and make him the president of the occupied
Polish territory but that wouldn't do.
But among prominent Poles there was not a single fellow
that would go to work for the Germans
as a representative to the Polish people.
And they didn't have what they call the Norwegian
There was no quisling in Poland.
They couldn't find one.
And there was, of course, passive.
At least passive resistance that means
anything you would do to hurt the Germans was a good deed.00:13:00
You were almost a hero of the underground.
Like black marketing in food, in money, in booze, anything.
Black marketing was a good thing.
It was good during the war.
It kind of demoralized the Poles because
they kind of learned to do these things
and they sometimes do it after the war.
But slow down your work.
You know, you work just because you had to work.
You had to make a living.
But nobody was ambitious to do a good job.
To give your maximum your production.
To other things, to slow down.
To the bare minimum just to survive
without being beaten up by the supervisor.
That was the work attitude.
And it takes one heck of a lot of effort
to the Polish government now to change it.
And I don't think they still did it.
Completely, at least.
You know, the new generation.
The one that doesn't remember the occupation,00:14:00
it's kind of different.
But the old people, they still keep the attitude
that the government, the representative (heavy accent)
was the enemy and anything you could do to fool,
to trick him was an honorable thing.
It was an act of heroism, you know.
The people who are smuggling meat from the country
to the city to feed to people who lived in the city,
they were considered, considered themself
the underground fighters.
-AF: Was there, do you know of an organized underground
movement or was there?
-MC: There were several organized underground movements.
That was one of the weakest points in the underground.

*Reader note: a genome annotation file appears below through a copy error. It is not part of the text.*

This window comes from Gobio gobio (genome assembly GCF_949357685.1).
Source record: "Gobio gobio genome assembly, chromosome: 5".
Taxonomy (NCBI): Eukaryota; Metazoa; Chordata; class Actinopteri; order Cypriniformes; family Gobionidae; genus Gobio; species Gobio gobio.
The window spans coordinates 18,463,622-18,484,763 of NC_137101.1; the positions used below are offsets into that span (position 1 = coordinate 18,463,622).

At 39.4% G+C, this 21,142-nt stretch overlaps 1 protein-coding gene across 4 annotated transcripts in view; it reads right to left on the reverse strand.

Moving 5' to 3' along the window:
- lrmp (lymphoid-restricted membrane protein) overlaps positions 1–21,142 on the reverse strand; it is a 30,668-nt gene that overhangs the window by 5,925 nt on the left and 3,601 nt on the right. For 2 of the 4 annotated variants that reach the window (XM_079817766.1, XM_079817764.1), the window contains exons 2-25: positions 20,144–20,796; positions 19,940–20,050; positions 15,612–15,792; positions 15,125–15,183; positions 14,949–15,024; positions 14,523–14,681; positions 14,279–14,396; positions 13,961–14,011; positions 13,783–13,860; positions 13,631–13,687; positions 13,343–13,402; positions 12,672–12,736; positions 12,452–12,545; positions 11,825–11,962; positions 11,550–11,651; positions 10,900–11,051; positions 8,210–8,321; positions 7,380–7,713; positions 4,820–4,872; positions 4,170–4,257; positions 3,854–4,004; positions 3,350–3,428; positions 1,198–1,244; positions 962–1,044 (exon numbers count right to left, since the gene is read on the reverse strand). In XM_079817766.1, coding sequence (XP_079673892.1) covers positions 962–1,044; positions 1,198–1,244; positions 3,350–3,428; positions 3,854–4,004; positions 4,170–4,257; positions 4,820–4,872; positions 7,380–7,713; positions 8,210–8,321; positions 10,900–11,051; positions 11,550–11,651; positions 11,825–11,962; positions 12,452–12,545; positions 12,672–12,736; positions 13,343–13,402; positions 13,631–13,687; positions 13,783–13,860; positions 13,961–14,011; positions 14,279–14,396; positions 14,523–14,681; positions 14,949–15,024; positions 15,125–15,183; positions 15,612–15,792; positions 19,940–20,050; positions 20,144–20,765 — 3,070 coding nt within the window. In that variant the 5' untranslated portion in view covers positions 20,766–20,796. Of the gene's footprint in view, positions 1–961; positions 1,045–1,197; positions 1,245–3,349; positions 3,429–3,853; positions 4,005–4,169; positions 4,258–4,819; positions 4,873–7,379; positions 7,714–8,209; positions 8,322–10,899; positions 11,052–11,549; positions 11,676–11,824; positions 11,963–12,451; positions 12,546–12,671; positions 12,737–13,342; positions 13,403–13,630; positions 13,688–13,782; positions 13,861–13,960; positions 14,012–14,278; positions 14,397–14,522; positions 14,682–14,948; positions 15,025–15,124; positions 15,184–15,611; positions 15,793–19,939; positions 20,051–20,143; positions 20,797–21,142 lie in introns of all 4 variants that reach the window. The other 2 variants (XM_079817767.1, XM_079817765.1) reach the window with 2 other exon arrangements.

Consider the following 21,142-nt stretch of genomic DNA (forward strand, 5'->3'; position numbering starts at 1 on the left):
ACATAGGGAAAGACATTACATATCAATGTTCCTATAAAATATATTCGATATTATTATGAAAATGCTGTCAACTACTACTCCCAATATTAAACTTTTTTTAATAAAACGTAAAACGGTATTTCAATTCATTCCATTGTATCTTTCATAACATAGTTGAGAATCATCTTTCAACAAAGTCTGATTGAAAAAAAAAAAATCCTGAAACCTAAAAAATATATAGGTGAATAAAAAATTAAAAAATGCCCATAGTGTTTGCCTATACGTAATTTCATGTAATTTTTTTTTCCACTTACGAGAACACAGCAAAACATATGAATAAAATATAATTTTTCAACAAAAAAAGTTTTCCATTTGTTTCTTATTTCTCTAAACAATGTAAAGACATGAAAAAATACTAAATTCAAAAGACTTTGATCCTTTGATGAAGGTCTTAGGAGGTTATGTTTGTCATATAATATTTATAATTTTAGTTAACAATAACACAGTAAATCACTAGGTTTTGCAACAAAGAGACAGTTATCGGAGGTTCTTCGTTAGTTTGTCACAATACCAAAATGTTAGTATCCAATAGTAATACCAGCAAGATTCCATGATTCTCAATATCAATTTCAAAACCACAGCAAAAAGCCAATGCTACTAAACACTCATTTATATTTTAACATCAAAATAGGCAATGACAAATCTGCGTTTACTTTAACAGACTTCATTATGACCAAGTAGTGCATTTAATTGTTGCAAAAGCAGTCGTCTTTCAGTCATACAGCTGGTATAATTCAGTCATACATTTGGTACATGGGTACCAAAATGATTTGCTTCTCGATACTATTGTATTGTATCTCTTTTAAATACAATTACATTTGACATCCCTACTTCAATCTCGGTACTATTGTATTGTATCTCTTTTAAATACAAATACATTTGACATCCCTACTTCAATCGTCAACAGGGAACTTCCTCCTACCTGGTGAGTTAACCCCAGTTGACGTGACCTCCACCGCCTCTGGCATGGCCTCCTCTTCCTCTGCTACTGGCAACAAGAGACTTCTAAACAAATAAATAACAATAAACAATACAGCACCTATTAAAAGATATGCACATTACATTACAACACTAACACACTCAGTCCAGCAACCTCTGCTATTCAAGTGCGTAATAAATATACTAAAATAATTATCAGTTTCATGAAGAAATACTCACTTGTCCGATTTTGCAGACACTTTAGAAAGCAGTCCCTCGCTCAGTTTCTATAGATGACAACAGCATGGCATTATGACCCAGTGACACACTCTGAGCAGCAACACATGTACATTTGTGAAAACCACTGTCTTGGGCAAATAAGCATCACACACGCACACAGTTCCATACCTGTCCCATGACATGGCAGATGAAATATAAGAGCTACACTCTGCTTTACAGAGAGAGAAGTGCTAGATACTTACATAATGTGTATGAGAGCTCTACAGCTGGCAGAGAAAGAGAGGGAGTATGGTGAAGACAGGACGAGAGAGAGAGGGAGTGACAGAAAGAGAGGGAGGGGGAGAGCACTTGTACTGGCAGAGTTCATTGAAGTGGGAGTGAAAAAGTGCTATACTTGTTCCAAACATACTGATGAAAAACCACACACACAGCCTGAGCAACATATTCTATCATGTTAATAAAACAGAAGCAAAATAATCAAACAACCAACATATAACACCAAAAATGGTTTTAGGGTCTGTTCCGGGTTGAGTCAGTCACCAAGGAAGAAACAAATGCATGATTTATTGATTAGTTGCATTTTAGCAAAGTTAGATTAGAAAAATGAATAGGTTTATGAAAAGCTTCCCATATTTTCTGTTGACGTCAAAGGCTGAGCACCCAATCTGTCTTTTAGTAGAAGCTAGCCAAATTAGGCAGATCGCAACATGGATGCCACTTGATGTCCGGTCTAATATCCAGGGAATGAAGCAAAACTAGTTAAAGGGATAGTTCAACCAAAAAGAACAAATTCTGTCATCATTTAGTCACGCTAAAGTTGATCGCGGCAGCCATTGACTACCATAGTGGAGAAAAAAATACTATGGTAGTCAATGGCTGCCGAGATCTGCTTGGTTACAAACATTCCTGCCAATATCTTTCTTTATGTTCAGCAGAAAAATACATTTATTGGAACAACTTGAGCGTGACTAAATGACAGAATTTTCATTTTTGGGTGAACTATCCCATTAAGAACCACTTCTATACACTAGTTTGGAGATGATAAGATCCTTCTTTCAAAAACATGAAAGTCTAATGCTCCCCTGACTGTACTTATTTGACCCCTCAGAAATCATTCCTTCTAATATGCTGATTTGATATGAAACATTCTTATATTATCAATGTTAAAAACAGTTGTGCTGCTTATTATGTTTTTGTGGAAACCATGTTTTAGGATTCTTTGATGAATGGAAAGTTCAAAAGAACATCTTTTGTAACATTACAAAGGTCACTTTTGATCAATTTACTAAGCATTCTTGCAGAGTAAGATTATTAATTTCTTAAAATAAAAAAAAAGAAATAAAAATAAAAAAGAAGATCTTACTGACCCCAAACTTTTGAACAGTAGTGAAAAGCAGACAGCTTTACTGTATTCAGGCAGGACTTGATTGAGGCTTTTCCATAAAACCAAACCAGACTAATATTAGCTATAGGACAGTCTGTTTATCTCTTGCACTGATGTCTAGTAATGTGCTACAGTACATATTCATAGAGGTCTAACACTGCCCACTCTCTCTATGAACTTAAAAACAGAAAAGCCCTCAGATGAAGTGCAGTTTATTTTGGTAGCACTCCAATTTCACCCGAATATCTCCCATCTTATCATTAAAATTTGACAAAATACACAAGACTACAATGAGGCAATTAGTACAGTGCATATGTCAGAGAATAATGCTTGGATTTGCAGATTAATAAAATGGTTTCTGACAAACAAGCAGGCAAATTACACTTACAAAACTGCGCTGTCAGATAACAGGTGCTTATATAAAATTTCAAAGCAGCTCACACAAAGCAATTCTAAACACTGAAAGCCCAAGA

There was at least four major underground organizations
in Poland during the war.
One was the Armia Krajowa00:15:00
Which was pro-western oriented.
This was definitely the strongest and most powerful,
the best organized, best equipped.
But they were pro-British.
They were London oriented.
Americans didn't participate in it.
So they were London oriented.
They would listen to the British radio.
They had the headquarters
were in London where all the Polish government in exile was.
They were communicating by radio
and by messengers and so on.
They were pro-western oriented.
They were severely persecuted by the Russians after the war.
The members of this underground.
And then that was the Armia Krajowa
Then there was the Armia Ludowa.
Which was pro-Russian.
Which was socialist or communist.
Well communist were a small group but they were
pro-Russian oriented and they were a little weaker.
But they were more active in combat, too.00:16:00
Well it's hard to say who was.
Because, obviously, the Polish Historians now,
they kind of play down the action of the Armia Krajowa
and they exaggerate a little bit, or bring into foreground
the action of the Armia Ludowa
These were the two major forces.
Then was the (speaks in Polish language)